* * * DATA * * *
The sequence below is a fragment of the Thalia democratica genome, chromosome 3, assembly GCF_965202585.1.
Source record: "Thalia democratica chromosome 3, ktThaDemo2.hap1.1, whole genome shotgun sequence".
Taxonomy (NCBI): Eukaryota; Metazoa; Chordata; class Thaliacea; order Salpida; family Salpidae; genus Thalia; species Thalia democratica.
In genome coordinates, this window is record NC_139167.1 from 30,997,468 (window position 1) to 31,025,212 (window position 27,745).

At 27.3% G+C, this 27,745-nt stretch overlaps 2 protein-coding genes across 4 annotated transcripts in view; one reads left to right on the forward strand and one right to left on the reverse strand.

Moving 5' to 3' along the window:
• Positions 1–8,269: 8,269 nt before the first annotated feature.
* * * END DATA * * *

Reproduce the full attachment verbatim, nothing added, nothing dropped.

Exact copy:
The sequence below is a fragment of the Thalia democratica genome, chromosome 3, assembly GCF_965202585.1.
Source record: "Thalia democratica chromosome 3, ktThaDemo2.hap1.1, whole genome shotgun sequence".
Taxonomy (NCBI): Eukaryota; Metazoa; Chordata; class Thaliacea; order Salpida; family Salpidae; genus Thalia; species Thalia democratica.
In genome coordinates, this window is record NC_139167.1 from 30,997,468 (window position 1) to 31,025,212 (window position 27,745).

At 27.3% G+C, this 27,745-nt stretch overlaps 2 protein-coding genes across 4 annotated transcripts in view; one reads left to right on the forward strand and one right to left on the reverse strand.

Moving 5' to 3' along the window:
• Positions 1–8,269: 8,269 nt before the first annotated feature.